Train Hard, Win Easy

The Pastry Battlers, documents the journey of the talented pastry chefs behind Team Pastry Australia; a group who are determined to prove Australia can compete with the best.

Two years ago, TAFE pastry teacher Dean Gibson and Continental Patisserie’s Jian Yao decided to form a team of talented pastry chefs to represent Australia in the 2013 World Pastry Cup. Their dream; to finally put Australian pastry on the map and showcase to the rest of the world what the team did at the recent World Pastry Cup in Lyon.

Photographer/videographer Matthew Venables and I saw a great story to tell the Australian public. After having seen many television shows dedicated to “chefs de cuisine”, we thought it was high time for Australian pastry to shine, as it is a still not-well-known discipline that requires a very high level of skills and encompasses so much more than cakes and desserts!

We decided to document the team’s journey in their preparation to the Asian Pastry Cup in Singapore, up until the World Pastry Cup in 2013. During these two years, we have followed the team like a bad smell and have been fortunate enough to witness the impressive commitment of members Andre Sandison, Justin Yu, Barry Jones, Dean Gibson and Jian Yao, as well as Dammika Hatharasinghe (sugar trainer and mould maker).

It was with great pleasure we witnessed their victory at the Asian Pastry Cup in April 2012. It was fantastic to see the efforts of the team and all the people who helped them rewarded at last.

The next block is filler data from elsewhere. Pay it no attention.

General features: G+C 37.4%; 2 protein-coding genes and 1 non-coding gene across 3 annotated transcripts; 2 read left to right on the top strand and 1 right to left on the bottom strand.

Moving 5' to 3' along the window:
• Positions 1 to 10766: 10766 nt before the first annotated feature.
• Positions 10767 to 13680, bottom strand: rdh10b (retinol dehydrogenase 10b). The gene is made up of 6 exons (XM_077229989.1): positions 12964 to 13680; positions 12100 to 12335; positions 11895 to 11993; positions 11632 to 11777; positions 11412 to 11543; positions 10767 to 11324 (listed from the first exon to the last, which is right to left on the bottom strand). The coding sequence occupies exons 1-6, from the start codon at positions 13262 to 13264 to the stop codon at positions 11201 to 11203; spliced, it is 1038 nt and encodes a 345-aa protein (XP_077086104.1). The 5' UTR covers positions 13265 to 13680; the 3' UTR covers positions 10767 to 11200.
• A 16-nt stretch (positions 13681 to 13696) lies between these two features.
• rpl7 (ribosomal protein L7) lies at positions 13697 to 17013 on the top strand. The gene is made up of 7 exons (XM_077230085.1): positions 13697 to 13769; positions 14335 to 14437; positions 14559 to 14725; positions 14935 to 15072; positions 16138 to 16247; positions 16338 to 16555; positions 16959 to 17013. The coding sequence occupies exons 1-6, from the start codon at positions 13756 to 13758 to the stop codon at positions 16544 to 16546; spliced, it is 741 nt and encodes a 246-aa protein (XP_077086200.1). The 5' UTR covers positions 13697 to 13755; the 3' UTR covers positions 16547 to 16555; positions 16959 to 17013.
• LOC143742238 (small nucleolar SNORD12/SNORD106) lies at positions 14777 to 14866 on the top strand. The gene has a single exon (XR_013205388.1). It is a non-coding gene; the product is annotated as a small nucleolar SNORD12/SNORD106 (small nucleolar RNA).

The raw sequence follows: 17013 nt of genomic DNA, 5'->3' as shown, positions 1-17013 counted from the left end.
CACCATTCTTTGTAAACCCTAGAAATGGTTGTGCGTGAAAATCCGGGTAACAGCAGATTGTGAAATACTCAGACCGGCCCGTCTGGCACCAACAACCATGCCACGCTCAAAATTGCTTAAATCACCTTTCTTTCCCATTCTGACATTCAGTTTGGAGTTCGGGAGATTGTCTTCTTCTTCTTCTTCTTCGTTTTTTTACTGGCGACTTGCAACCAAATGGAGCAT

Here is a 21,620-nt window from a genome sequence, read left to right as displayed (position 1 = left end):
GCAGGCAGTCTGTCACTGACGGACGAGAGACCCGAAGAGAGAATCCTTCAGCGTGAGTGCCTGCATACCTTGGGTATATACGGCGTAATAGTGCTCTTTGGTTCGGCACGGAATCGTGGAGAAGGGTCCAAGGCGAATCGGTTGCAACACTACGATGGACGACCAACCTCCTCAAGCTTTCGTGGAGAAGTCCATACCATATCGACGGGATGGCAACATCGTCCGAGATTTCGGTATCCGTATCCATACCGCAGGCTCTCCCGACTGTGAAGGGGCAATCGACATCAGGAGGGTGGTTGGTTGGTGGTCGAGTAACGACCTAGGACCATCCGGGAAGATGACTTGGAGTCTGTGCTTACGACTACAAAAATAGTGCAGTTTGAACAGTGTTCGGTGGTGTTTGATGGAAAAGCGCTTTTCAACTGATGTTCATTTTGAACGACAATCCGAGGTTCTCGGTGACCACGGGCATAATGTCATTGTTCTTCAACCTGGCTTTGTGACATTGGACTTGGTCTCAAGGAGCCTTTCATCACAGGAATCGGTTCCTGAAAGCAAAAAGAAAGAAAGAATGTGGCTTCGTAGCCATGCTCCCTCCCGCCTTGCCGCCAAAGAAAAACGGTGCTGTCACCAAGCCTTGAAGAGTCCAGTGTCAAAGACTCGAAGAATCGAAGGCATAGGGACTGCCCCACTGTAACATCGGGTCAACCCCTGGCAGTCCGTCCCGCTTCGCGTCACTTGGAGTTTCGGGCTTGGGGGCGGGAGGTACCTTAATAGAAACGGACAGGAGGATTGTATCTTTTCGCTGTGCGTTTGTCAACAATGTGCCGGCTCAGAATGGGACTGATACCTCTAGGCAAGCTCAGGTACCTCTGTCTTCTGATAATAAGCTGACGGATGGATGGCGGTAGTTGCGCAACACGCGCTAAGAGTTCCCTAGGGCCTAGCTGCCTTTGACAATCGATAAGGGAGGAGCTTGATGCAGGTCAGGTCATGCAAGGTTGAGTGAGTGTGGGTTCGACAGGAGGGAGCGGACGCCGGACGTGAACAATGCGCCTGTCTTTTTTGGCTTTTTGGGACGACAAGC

We duly followed the team to France at Yssingeaux International Pastry School, where they trained for a few days before heading back to Lyon for the competition, which took place over two days at the SIRHA. Between the teams from France, Japan, Italy and Belgium the level of skills was extremely high. Nonetheless, the Australian team managed to place seventh, which was fantastic! This meant the team could go back to Australia being proud of what they achieved and finally get some well-deserved rest!

For us, this meant the end of filming. However it also signified the beginning of trying to make this documentary a reality, and to get it out there to the public. So far, this project has been entirely self-funded, but we are now at a stage where we need to raise funds to edit the documentary and approach networks.

This is why we have launched a Pozible campaign, where members of the public can support the project by donating what they feel like (pledges start from as little as $5). View the campaign at, or visit the documentary’s Facebook page at

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